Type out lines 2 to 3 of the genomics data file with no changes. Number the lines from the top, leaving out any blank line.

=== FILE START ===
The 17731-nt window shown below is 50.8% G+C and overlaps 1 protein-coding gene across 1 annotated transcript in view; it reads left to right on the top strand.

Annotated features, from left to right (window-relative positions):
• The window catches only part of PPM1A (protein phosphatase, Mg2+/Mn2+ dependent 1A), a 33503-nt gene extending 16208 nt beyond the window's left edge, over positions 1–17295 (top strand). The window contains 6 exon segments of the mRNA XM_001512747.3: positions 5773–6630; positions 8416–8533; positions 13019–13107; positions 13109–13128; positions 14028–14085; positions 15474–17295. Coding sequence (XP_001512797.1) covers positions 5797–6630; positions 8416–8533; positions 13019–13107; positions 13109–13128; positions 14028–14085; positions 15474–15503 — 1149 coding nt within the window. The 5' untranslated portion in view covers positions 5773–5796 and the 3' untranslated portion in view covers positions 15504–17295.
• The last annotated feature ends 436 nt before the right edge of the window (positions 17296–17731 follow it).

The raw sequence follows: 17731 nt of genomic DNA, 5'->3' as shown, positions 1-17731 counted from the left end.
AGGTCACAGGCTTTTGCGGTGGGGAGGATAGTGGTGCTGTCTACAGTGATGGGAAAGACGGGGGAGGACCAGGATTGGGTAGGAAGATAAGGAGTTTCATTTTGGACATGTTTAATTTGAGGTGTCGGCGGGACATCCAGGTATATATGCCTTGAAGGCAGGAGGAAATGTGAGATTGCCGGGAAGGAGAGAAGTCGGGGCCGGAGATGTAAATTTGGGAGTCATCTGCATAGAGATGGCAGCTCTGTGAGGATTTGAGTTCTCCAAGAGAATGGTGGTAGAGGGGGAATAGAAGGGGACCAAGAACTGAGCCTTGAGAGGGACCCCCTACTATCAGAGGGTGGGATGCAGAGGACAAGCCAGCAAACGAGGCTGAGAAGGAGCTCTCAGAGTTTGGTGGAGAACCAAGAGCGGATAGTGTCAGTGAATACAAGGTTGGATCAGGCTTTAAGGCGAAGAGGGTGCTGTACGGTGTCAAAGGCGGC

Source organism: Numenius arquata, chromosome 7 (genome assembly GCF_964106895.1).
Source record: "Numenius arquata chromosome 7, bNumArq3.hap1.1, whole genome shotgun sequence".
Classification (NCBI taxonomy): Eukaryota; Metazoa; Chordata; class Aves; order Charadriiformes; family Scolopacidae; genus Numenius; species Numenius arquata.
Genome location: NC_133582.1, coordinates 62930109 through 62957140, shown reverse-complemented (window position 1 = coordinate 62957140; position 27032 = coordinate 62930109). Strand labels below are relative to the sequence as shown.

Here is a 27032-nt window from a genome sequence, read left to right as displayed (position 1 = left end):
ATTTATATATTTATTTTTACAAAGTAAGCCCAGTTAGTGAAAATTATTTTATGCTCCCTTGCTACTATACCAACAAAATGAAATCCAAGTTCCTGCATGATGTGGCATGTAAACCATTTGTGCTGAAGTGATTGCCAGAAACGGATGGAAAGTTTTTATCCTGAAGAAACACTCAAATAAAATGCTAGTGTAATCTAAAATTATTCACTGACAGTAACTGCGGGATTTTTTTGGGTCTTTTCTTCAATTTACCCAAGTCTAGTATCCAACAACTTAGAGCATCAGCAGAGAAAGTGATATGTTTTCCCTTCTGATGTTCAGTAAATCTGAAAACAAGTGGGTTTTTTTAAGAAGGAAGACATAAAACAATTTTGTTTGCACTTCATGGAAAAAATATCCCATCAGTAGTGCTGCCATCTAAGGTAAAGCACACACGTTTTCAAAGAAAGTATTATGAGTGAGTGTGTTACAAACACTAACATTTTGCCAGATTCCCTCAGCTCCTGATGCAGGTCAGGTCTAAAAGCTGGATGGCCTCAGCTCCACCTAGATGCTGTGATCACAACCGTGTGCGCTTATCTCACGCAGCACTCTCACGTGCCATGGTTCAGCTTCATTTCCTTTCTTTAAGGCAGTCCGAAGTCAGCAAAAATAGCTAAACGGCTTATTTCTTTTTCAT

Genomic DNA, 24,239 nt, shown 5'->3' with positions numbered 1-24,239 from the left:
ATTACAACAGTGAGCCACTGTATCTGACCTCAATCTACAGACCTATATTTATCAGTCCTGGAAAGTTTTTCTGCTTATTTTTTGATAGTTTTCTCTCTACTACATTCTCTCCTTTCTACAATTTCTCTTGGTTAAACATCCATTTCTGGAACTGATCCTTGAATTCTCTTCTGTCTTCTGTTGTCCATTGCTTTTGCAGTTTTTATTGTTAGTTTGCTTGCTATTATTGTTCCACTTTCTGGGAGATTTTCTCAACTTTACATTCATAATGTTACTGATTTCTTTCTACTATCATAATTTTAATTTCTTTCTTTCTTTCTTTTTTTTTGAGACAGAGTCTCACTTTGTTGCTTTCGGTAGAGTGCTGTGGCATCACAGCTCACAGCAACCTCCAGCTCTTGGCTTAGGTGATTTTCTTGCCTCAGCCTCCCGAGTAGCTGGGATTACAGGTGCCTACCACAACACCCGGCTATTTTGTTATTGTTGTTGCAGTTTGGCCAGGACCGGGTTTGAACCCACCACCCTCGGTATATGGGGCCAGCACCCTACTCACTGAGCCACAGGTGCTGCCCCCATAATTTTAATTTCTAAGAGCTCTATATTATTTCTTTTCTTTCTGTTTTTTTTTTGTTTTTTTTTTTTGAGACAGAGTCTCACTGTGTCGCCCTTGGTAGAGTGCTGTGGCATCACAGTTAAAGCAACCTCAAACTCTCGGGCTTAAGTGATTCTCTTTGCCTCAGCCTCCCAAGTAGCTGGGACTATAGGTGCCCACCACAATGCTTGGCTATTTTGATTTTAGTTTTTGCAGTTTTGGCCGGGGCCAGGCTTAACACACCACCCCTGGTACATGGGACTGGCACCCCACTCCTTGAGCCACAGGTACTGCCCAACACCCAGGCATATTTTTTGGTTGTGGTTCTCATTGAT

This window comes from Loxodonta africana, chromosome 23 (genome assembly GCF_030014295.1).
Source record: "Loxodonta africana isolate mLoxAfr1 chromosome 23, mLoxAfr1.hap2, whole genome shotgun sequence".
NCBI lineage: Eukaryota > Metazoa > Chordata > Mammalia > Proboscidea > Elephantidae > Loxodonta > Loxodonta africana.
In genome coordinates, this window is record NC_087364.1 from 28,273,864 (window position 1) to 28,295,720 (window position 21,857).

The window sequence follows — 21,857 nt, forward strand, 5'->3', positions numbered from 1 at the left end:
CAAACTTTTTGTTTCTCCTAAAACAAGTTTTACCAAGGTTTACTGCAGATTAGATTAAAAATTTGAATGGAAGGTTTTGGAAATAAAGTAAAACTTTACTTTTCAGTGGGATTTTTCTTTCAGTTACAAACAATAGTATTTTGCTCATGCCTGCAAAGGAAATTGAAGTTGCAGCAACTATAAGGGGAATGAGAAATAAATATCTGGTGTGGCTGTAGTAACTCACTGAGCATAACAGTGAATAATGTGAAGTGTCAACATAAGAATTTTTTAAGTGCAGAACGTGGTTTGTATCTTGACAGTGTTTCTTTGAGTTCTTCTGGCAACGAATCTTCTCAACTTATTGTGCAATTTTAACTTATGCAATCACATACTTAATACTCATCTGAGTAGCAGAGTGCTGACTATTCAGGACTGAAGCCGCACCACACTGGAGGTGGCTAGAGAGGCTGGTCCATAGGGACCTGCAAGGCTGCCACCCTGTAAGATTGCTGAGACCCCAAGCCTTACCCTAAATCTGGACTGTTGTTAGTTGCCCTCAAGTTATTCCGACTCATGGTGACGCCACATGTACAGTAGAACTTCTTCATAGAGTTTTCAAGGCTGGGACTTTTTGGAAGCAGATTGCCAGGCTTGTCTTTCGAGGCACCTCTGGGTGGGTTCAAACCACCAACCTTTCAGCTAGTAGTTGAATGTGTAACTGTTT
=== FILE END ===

Annotated features, from left to right (window-relative positions):
• The window catches only part of PPM1A (protein phosphatase, Mg2+/Mn2+ dependent 1A), a 33503-nt gene extending 16208 nt beyond the window's left edge, over positions 1–17295 (top strand). The window contains 6 exon segments of the mRNA XM_001512747.3: positions 5773–6630; positions 8416–8533; positions 13019–13107; positions 13109–13128; positions 14028–14085; positions 15474–17295. Coding sequence (XP_001512797.1) covers positions 5797–6630; positions 8416–8533; positions 13019–13107; positions 13109–13128; positions 14028–14085; positions 15474–15503 — 1149 coding nt within the window. The 5' untranslated portion in view covers positions 5773–5796 and the 3' untranslated portion in view covers positions 15504–17295.